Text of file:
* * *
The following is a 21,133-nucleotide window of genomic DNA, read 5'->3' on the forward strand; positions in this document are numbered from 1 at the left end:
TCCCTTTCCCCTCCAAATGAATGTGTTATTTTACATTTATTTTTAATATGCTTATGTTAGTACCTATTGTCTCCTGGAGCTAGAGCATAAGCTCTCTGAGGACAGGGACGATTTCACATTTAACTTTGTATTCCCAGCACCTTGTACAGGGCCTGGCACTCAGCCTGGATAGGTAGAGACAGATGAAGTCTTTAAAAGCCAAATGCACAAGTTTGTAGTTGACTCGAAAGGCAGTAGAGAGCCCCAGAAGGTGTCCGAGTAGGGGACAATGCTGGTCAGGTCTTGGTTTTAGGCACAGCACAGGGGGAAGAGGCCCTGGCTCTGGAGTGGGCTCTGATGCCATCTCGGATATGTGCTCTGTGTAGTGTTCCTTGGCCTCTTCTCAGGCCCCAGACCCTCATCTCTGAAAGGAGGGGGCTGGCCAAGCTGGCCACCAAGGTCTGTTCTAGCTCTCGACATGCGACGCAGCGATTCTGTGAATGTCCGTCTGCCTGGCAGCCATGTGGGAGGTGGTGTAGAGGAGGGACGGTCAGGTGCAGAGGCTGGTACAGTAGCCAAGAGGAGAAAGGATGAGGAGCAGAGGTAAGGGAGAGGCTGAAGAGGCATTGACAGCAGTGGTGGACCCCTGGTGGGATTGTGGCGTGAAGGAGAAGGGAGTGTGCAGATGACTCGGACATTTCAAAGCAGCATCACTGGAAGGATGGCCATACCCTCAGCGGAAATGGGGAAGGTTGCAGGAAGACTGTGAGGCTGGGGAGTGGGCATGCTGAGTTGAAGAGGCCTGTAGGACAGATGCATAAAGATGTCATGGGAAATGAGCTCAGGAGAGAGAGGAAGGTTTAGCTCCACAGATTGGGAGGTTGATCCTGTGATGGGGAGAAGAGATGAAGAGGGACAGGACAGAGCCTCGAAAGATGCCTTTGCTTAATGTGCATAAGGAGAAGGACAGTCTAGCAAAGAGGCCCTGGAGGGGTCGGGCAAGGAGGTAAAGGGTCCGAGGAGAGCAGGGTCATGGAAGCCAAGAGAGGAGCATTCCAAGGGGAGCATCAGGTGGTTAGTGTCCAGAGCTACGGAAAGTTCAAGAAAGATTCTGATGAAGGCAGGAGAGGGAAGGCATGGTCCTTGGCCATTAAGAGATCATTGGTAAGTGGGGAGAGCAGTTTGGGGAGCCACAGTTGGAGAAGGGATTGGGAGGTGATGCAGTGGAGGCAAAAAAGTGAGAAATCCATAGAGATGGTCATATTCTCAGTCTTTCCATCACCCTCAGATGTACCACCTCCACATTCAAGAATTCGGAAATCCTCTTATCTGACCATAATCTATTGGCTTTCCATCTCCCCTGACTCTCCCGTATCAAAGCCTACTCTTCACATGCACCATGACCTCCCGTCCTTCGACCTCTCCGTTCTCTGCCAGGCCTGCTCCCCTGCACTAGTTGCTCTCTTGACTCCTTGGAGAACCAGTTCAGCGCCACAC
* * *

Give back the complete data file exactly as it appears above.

The following is a 21,133-nucleotide window of genomic DNA, read 5'->3' on the forward strand; positions in this document are numbered from 1 at the left end:
TCCCTTTCCCCTCCAAATGAATGTGTTATTTTACATTTATTTTTAATATGCTTATGTTAGTACCTATTGTCTCCTGGAGCTAGAGCATAAGCTCTCTGAGGACAGGGACGATTTCACATTTAACTTTGTATTCCCAGCACCTTGTACAGGGCCTGGCACTCAGCCTGGATAGGTAGAGACAGATGAAGTCTTTAAAAGCCAAATGCACAAGTTTGTAGTTGACTCGAAAGGCAGTAGAGAGCCCCAGAAGGTGTCCGAGTAGGGGACAATGCTGGTCAGGTCTTGGTTTTAGGCACAGCACAGGGGGAAGAGGCCCTGGCTCTGGAGTGGGCTCTGATGCCATCTCGGATATGTGCTCTGTGTAGTGTTCCTTGGCCTCTTCTCAGGCCCCAGACCCTCATCTCTGAAAGGAGGGGGCTGGCCAAGCTGGCCACCAAGGTCTGTTCTAGCTCTCGACATGCGACGCAGCGATTCTGTGAATGTCCGTCTGCCTGGCAGCCATGTGGGAGGTGGTGTAGAGGAGGGACGGTCAGGTGCAGAGGCTGGTACAGTAGCCAAGAGGAGAAAGGATGAGGAGCAGAGGTAAGGGAGAGGCTGAAGAGGCATTGACAGCAGTGGTGGACCCCTGGTGGGATTGTGGCGTGAAGGAGAAGGGAGTGTGCAGATGACTCGGACATTTCAAAGCAGCATCACTGGAAGGATGGCCATACCCTCAGCGGAAATGGGGAAGGTTGCAGGAAGACTGTGAGGCTGGGGAGTGGGCATGCTGAGTTGAAGAGGCCTGTAGGACAGATGCATAAAGATGTCATGGGAAATGAGCTCAGGAGAGAGAGGAAGGTTTAGCTCCACAGATTGGGAGGTTGATCCTGTGATGGGGAGAAGAGATGAAGAGGGACAGGACAGAGCCTCGAAAGATGCCTTTGCTTAATGTGCATAAGGAGAAGGACAGTCTAGCAAAGAGGCCCTGGAGGGGTCGGGCAAGGAGGTAAAGGGTCCGAGGAGAGCAGGGTCATGGAAGCCAAGAGAGGAGCATTCCAAGGGGAGCATCAGGTGGTTAGTGTCCAGAGCTACGGAAAGTTCAAGAAAGATTCTGATGAAGGCAGGAGAGGGAAGGCATGGTCCTTGGCCATTAAGAGATCATTGGTAAGTGGGGAGAGCAGTTTGGGGAGCCACAGTTGGAGAAGGGATTGGGAGGTGATGCAGTGGAGGCAAAAAAGTGAGAAATCCATAGAGATGGTCATATTCTCAGTCTTTCCATCACCCTCAGATGTACCACCTCCACATTCAAGAATTCGGAAATCCTCTTATCTGACCATAATCTATTGGCTTTCCATCTCCCCTGACTCTCCCGTATCAAAGCCTACTCTTCACATGCACCATGACCTCCCGTCCTTCGACCTCTCCGTTCTCTGCCAGGCCTGCTCCCCTGCACTAGTTGCTCTCTTGACTCCTTGGAGAACCAGTTCAGCGCCACAC